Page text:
CCS and Power Systems
Carbon Storage - Geologic Storage Technologies and Simulation and Risk Assessment
Area 2: Inexpensive Monitoring and Uncertainty Assessment of CO2 Plume Migration
Performer: University of Texas at Austin
Project No: FE0004962
The University of Texas at Austin (UT Austin) is developing a prototype modular computational approach for monitoring the location of the CO2 plume as it moves through the subsurface during the injection process—the period when the CO2 is pumped through an injection well into the targeted rock formation. The approach utilizes project injection rate and pressure data as a basis for the modeling input. This enables modeling and monitoring capabilities at negligible incremental cost because injection rate and pressure data will be recorded for operational reasons in every carbon storage project. A goal of the modular computational approach is to take advantage of the inherent flexibility it provides, allowing for other types of data, such as surface deflection or seismic imaging, to be easily included with the rate/pressure data to reduce the uncertainty of the inferred plume location.
The injection data are used to model spatial distributions of subsurface features for a range of hypothetical storage formations (formation rock types and conditions) to delineate the impact of large-scale heterogeneities (baffles, sealing faults, and zones of high permeability) on injection characteristics (rates and pressures). A random walker algorithm is being developed as a fast transfer function that simulates the physics of CO2 injection and migration with sufficient fidelity for the purposes of model discrimination, reducing overall run time. A method to quantitatively measure similarity between model responses is also being developed. These components are then integrated into a software module that takes injection data and a suite of plausible geologic models as inputs and produces a probabilistic assessment of the plume location (Figure 1). The deviation from the expected plume location and the degree of confidence in the deviation will then be quantified.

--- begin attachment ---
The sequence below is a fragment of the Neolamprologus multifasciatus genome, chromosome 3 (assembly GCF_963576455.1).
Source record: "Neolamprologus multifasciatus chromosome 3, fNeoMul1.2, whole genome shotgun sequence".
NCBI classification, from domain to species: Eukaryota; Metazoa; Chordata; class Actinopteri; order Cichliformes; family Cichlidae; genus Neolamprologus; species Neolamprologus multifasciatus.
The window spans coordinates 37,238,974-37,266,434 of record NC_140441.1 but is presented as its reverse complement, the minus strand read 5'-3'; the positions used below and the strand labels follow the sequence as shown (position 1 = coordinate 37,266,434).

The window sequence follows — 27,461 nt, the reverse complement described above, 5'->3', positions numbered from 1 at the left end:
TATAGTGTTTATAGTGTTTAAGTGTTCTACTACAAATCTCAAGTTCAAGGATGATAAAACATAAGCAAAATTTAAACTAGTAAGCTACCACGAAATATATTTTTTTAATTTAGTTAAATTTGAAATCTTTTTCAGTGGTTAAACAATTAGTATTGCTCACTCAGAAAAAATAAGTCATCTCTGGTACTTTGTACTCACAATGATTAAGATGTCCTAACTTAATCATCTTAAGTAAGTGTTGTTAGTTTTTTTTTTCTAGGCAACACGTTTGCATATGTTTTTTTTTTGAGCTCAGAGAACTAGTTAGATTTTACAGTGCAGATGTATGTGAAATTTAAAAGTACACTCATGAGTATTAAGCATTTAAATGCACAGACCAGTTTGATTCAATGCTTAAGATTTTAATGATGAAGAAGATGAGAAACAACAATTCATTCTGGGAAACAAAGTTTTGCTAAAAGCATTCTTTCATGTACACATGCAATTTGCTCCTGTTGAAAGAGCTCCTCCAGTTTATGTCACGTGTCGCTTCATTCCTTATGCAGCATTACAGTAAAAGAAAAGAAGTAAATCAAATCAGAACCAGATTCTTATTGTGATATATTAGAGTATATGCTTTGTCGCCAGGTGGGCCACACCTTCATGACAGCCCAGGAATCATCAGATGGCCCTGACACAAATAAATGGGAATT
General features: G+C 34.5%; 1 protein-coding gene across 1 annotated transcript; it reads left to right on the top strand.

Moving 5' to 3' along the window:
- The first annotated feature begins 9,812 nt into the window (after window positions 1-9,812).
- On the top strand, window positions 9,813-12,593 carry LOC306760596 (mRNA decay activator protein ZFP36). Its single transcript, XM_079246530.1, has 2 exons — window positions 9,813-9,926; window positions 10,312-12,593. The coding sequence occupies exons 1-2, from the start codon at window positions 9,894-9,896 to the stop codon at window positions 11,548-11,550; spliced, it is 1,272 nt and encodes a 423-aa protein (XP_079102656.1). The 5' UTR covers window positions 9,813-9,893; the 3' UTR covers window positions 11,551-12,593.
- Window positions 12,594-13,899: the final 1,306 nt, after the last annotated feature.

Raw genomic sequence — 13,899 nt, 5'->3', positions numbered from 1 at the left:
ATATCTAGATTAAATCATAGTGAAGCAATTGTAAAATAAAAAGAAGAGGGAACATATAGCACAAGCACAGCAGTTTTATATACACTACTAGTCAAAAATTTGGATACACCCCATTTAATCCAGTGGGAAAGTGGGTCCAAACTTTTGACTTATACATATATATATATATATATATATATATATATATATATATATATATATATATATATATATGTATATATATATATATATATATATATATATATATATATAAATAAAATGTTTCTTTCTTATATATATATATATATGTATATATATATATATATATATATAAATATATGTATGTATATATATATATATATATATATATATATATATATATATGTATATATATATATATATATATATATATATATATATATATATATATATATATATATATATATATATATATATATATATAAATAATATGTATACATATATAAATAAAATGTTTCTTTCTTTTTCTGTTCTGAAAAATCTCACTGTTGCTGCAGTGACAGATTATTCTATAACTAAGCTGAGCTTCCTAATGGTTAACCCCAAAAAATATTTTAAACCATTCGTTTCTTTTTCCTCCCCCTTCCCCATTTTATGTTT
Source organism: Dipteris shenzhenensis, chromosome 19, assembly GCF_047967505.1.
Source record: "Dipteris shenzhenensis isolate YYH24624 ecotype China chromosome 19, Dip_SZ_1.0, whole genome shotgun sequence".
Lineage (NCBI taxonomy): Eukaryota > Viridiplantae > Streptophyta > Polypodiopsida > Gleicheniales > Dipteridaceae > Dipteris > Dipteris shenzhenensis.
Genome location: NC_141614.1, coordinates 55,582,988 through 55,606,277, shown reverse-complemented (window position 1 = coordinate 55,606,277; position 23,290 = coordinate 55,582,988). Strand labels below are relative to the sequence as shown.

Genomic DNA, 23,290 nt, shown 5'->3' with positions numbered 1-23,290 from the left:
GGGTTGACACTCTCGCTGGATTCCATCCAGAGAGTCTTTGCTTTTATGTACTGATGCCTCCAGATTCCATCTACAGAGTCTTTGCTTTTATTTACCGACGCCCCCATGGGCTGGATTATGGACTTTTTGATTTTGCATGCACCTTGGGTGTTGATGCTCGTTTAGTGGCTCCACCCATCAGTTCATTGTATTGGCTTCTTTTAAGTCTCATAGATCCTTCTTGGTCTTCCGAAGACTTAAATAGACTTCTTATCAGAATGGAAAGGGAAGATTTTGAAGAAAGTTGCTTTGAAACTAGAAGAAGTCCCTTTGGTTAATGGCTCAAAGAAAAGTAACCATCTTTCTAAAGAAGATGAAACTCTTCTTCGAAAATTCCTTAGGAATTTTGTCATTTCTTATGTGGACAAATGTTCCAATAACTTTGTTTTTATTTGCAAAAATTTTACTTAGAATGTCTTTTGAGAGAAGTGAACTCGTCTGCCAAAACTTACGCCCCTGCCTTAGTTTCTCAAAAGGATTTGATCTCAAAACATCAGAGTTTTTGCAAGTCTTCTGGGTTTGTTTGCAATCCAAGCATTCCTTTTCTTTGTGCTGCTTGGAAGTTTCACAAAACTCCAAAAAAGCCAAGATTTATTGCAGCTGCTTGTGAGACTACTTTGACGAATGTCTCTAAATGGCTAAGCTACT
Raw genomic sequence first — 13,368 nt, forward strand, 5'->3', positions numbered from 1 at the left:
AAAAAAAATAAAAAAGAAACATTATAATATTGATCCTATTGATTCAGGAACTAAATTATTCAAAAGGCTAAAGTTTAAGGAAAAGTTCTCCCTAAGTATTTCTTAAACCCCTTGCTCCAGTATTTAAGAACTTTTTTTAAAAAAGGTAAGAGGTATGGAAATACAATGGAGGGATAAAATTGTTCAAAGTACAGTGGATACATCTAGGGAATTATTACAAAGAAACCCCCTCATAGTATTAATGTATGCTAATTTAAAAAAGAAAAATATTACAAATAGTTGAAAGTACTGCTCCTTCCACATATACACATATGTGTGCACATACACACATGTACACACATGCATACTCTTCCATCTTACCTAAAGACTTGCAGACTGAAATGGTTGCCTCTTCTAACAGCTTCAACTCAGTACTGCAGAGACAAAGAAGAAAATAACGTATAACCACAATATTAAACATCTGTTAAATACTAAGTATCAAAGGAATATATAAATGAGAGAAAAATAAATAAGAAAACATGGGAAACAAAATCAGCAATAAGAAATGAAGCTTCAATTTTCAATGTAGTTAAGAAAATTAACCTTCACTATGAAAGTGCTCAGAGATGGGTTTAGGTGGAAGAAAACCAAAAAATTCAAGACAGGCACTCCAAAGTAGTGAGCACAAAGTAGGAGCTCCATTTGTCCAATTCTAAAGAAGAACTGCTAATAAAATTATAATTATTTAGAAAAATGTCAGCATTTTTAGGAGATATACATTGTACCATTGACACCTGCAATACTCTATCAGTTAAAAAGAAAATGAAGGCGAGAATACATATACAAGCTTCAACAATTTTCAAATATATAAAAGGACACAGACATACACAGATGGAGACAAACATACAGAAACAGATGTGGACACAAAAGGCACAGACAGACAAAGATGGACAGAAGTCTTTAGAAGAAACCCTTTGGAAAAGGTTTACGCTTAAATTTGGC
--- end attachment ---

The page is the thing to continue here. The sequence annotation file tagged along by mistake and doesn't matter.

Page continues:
The resulting software will be tested on synthetic data sets and validated with field data obtained from external CO2 injection projects such as the In Salah Injection Project in Algeria and the various injection projects being performed by the seven NETL-funded RCSPs.